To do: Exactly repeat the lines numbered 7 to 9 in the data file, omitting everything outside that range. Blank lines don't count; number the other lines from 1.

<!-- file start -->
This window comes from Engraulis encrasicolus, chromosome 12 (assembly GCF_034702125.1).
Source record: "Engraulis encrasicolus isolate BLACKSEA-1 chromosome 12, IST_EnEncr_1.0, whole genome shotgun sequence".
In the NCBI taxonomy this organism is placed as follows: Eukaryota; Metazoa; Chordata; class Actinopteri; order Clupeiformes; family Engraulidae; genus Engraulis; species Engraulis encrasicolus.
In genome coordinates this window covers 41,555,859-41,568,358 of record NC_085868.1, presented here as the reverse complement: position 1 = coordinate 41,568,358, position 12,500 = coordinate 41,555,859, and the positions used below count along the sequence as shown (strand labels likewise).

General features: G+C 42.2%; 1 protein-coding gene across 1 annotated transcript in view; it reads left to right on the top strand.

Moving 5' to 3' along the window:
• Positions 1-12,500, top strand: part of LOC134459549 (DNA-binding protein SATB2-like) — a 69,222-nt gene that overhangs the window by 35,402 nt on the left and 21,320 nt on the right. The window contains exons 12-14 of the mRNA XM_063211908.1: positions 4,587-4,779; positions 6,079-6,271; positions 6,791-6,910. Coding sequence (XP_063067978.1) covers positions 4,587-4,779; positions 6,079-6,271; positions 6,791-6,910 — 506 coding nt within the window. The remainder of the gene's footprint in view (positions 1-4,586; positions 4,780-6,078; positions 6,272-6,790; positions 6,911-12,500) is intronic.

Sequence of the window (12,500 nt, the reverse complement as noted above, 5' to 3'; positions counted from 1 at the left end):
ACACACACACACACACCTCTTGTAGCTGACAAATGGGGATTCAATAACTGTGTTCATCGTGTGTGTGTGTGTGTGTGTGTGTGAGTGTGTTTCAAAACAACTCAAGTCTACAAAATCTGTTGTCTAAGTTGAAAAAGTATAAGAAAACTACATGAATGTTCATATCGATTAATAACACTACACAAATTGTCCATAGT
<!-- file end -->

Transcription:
• Positions 1-12,500, top strand: part of LOC134459549 (DNA-binding protein SATB2-like) — a 69,222-nt gene that overhangs the window by 35,402 nt on the left and 21,320 nt on the right. The window contains exons 12-14 of the mRNA XM_063211908.1: positions 4,587-4,779; positions 6,079-6,271; positions 6,791-6,910. Coding sequence (XP_063067978.1) covers positions 4,587-4,779; positions 6,079-6,271; positions 6,791-6,910 — 506 coding nt within the window. The remainder of the gene's footprint in view (positions 1-4,586; positions 4,780-6,078; positions 6,272-6,790; positions 6,911-12,500) is intronic.

Sequence of the window (12,500 nt, the reverse complement as noted above, 5' to 3'; positions counted from 1 at the left end):
ACACACACACACACACCTCTTGTAGCTGACAAATGGGGATTCAATAACTGTGTTCATCGTGTGTGTGTGTGTGTGTGTGTGTGAGTGTGTTTCAAAACAACTCAAGTCTACAAAATCTGTTGTCTAAGTTGAAAAAGTATAAGAAAACTACATGAATGTTCATATCGATTAATAACACTACACAAATTGTCCATAGT